Hello Professor Lee,
Can I ask another question on clones? We have done some cuttings and put in rockwool with root powder, but after three days the stems are soggy and rotted away. What can cause this to happen?
Hello again Gerard,
Here is a rambling answer to your question.
My first guess would be an infection. It is important to sterilize the rockwool before using it and to keep the instruments and cutting area clean. A good soak in water with hydrogen peroxide or another sterilizing agent will work well for the rockwool. Use alcohol to sterilize any scissors or razor blade before/between taking cuttings. Also, properly sterilize the cloning box they’re being rooted in and use distilled water in a sterilized spray bottle to mist them with. Oh, and wash your hands with soap and hot water and/or wear disposable gloves. Keep the time between making the final cut and the insertion into the rockwool to a minimum; if you take too long the cut area can dry out a little and the clone won't be able to uptake water effectively.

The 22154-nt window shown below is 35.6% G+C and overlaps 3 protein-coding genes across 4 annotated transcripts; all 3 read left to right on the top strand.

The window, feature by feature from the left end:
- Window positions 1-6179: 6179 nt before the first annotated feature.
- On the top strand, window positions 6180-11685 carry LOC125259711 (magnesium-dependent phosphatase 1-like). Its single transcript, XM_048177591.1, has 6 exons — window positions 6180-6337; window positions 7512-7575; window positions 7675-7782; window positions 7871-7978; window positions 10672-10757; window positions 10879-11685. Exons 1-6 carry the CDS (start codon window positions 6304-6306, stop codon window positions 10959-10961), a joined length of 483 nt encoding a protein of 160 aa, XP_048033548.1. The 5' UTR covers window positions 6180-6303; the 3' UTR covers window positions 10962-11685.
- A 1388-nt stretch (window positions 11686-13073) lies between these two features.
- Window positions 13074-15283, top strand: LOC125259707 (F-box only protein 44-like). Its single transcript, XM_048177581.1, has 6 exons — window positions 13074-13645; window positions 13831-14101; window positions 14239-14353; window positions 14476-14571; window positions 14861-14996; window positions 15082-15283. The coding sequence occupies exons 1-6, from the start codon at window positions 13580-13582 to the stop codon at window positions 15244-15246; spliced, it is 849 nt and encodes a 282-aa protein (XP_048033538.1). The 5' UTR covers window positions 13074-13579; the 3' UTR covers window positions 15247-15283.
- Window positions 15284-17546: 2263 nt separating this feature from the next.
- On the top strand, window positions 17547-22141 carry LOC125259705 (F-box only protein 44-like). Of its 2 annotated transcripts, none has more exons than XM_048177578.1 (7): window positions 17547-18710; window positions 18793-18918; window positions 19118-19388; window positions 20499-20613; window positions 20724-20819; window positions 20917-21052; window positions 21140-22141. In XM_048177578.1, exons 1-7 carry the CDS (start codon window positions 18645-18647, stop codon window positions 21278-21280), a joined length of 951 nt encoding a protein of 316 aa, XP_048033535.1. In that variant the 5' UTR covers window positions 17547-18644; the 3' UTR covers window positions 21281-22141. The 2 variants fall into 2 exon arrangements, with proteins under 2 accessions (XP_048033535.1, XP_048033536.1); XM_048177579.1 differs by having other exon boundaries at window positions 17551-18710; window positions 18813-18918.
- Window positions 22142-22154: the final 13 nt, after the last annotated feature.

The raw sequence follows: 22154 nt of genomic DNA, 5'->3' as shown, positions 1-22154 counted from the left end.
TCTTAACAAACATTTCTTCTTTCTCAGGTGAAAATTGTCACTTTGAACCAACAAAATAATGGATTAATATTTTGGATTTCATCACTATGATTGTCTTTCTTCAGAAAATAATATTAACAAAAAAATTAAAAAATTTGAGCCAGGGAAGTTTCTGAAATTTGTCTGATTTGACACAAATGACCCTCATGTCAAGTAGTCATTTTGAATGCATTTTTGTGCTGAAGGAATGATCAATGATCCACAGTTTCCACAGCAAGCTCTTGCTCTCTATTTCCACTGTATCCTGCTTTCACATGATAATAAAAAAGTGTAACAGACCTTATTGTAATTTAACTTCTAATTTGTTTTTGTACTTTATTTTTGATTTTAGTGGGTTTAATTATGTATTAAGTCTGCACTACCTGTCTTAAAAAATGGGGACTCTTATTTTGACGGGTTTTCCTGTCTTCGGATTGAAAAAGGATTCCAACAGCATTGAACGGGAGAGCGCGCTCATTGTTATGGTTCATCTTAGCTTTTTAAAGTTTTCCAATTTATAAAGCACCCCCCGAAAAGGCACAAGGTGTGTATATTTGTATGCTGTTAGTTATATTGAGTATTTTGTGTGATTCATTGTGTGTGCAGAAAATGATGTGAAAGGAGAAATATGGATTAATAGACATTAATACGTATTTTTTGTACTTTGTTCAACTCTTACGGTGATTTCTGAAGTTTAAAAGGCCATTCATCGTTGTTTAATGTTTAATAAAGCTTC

Hope this helps. Please keep trying! Most growers eventually get a near 100% success rate with cloning. It just takes a few batches.
I have a simple question about what humidity I should keep my plants at. Is it the same from start to finish, or should I change it as I go?
P.S. This will be my first grow ever!
Congrats on your first grow! You’re in for a lot of fun.
For vegetative plants I recommend maintaining your humidity levels at between 40 and 70 percent. When you are ready to flower, try to keep things around the 45 percent mark. Young plants can usually tolerate quite a bit of variation, but proper humidity levels are extremely important during the flowering cycle. If it gets too high you’re inviting the dreadful bud rot into your garden. A simple humidity gauge is available at any nursery or grow supply store. I always had at least two in my gardens. Most private growers can solve any humidity problems with a good ventilation system. Sometimes a grower may have to invest in a dehumidifier.